Making Homemade Soy Sauce

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Making Homemade Soy Sauce

(Photo Attributed to Author: Melissa Doroquez)

Most of the Asian ethnic cuisines have soy sauce as a major seasoning ingredient in them. And while you can buy, in almost any cosmopolitan city, excellent soy sauces, making homemade soy sauce is fun and rewarding.

You can not only achieve bragging rights to your other cooking enthusiast friends, you can customize the soy sauce to your particular tastes and culinary preferences.

So I thought doing an article on making homemade soy sauce would be of benefit for our readers. After all, we are people who enjoy taking new trips, finding, cooking, and tasting foods from ethnic cultures the world over. And we also enjoy making our own sauces, and learning how to reproduce favorite condiments, spices, sauces, etc., from cultures all around the planet. So, with that being said and out of the way, let’s now get into what is involved in:

Making Homemade Soy Sauce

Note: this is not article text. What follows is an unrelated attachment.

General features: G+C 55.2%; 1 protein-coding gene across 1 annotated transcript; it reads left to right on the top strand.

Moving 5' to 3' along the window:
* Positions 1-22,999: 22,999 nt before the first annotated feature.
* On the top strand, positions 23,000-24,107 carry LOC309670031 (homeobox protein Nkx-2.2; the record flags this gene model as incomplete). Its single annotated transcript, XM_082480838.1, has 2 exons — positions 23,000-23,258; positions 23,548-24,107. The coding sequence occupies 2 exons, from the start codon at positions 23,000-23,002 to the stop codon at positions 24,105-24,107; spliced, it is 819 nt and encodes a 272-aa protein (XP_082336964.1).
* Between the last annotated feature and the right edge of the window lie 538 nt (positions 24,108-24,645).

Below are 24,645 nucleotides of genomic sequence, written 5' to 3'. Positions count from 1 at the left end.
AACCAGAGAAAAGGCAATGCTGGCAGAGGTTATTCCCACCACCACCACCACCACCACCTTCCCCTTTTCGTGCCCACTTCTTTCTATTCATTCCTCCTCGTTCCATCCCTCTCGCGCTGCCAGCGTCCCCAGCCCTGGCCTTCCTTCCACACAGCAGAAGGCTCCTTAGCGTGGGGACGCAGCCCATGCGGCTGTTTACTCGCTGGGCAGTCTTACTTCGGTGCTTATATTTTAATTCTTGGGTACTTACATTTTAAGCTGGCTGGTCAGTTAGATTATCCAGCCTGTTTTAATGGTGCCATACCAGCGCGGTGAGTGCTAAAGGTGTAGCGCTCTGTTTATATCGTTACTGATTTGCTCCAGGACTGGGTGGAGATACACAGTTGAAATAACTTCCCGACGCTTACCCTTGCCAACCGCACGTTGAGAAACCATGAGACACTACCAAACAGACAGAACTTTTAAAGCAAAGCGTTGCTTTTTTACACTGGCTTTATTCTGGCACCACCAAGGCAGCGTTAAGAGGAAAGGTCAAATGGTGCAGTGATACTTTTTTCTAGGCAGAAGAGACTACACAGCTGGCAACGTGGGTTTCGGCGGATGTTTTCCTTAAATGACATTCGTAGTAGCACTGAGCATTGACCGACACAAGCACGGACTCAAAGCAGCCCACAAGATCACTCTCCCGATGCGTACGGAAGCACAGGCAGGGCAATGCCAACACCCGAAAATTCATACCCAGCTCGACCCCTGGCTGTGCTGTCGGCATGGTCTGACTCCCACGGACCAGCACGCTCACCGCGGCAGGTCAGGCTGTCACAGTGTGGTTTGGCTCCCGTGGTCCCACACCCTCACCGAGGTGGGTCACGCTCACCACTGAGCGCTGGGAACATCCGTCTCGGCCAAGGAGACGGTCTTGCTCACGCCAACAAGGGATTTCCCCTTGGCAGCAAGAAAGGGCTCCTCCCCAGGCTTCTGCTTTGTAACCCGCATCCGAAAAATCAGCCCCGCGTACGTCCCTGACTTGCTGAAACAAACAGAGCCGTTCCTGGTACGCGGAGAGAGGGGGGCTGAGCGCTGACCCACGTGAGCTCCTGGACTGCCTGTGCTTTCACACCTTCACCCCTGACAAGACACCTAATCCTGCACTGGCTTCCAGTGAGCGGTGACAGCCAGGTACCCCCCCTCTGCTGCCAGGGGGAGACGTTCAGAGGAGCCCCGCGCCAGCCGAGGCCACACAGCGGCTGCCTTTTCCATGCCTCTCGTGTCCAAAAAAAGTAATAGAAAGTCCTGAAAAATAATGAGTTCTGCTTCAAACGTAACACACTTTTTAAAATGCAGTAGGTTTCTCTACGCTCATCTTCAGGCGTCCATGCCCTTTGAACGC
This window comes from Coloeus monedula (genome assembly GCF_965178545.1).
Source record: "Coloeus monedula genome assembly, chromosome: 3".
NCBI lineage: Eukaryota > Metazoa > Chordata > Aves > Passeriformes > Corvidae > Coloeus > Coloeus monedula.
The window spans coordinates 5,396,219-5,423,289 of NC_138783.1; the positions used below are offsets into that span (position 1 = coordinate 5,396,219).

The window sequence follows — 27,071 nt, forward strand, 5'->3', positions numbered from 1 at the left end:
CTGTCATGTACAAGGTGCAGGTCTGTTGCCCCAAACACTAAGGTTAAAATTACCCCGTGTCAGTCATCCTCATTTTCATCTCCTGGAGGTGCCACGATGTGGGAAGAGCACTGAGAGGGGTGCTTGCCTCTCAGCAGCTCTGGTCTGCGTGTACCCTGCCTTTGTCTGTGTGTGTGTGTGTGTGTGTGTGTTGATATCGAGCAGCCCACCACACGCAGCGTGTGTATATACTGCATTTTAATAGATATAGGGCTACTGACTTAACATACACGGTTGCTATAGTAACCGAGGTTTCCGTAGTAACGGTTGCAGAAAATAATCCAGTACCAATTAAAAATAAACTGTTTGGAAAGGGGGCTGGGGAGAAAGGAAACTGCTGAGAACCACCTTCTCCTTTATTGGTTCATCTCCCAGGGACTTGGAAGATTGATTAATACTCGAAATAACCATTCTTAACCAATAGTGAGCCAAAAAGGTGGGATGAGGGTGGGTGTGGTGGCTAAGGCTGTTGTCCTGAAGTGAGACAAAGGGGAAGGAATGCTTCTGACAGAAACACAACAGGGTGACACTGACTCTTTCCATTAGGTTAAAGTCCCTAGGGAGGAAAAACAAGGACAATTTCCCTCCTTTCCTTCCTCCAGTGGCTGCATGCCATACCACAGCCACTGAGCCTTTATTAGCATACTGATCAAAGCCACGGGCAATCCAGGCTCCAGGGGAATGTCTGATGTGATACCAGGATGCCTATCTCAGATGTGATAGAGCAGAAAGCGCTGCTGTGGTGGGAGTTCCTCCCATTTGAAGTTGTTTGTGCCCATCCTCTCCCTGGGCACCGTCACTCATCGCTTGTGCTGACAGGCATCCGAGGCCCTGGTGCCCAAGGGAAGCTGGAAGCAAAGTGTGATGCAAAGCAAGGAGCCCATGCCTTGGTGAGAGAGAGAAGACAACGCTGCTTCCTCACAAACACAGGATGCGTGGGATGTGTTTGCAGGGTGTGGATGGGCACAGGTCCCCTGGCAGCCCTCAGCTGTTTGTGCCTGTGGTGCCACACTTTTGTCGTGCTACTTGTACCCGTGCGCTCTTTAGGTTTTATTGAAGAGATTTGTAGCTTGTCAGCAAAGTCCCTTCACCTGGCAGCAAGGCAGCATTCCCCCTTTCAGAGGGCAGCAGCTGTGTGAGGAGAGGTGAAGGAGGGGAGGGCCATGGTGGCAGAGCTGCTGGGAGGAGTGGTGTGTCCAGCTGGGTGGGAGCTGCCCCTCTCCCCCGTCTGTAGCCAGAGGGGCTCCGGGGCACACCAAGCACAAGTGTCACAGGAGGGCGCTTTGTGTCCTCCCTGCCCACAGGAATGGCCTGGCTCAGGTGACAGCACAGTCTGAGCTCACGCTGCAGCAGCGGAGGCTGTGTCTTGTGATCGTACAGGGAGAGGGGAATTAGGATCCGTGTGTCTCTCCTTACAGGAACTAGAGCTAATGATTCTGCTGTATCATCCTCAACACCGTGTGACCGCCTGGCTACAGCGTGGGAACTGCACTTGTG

The ingredients you will need are a very short list. However, for the best results when making homemade soy sauce,
Organic Soybeans

Organic Soybeans

you must carefully select only the finest quality of each ingredient-

  • SoybeansSelect only top quality, organically grown soybeans. You absolutely do not want any chemicals, preservatives, or impurities in your soybeans. Also, organic soybeans will have a much more stable level of protein in them. It is the proteins breaking down in the fermenting process that gives the sauce its complexity.

(Photo Attributed to Author: Shree Krishna Dhital)

Wheat (Photo Attributed to Author: Shree Krishna Dhital)

  • Wheat Flour – Select only the best quality, organically grown whole wheat flour. Wheat is what will add the touch of sweetness to you sauce, and the carbohydrates in wheat are what will enhance the complex aroma of the